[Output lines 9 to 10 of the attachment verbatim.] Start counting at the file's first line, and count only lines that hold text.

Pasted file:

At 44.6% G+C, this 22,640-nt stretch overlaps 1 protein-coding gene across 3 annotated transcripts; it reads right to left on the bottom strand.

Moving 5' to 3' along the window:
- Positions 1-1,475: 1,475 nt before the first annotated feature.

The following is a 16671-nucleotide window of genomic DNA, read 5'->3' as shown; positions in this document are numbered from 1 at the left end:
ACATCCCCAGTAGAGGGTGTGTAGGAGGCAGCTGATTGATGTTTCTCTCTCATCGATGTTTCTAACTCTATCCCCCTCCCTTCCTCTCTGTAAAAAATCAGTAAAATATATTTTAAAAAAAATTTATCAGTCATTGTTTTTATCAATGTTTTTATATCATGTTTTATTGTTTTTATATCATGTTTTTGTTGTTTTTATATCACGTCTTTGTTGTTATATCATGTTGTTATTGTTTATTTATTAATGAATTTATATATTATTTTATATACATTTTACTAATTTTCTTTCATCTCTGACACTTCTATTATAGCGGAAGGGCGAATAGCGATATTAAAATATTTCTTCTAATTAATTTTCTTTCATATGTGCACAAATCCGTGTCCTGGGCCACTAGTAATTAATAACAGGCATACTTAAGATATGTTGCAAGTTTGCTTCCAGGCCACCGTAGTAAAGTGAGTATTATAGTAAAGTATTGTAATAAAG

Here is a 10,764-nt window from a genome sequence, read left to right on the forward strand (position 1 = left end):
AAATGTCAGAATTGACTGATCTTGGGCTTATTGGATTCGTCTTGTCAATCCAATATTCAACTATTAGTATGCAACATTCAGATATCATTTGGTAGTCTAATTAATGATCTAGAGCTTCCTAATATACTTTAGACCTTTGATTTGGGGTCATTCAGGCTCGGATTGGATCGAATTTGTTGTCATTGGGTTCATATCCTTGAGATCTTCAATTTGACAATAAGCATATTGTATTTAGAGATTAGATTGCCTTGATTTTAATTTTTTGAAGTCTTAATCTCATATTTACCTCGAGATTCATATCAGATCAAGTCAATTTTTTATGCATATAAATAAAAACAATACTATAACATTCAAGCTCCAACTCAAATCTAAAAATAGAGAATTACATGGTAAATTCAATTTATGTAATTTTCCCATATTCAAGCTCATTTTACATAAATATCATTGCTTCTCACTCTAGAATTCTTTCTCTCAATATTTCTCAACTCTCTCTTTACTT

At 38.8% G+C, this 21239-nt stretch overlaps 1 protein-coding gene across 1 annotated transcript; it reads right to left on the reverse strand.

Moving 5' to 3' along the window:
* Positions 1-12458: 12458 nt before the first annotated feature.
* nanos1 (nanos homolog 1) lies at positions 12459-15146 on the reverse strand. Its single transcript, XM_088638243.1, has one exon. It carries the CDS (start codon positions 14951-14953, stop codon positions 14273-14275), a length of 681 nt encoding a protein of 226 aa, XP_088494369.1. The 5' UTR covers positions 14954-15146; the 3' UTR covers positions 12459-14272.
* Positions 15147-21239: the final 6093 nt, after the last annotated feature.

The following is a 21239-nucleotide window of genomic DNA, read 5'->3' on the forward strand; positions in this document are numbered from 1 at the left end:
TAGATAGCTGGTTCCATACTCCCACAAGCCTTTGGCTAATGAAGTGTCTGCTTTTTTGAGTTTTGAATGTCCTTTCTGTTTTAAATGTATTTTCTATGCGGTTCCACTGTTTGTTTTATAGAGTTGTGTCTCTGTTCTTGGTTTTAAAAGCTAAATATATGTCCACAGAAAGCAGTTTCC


Moving 5' to 3' along the window:
* Positions 1-12458: 12458 nt before the first annotated feature.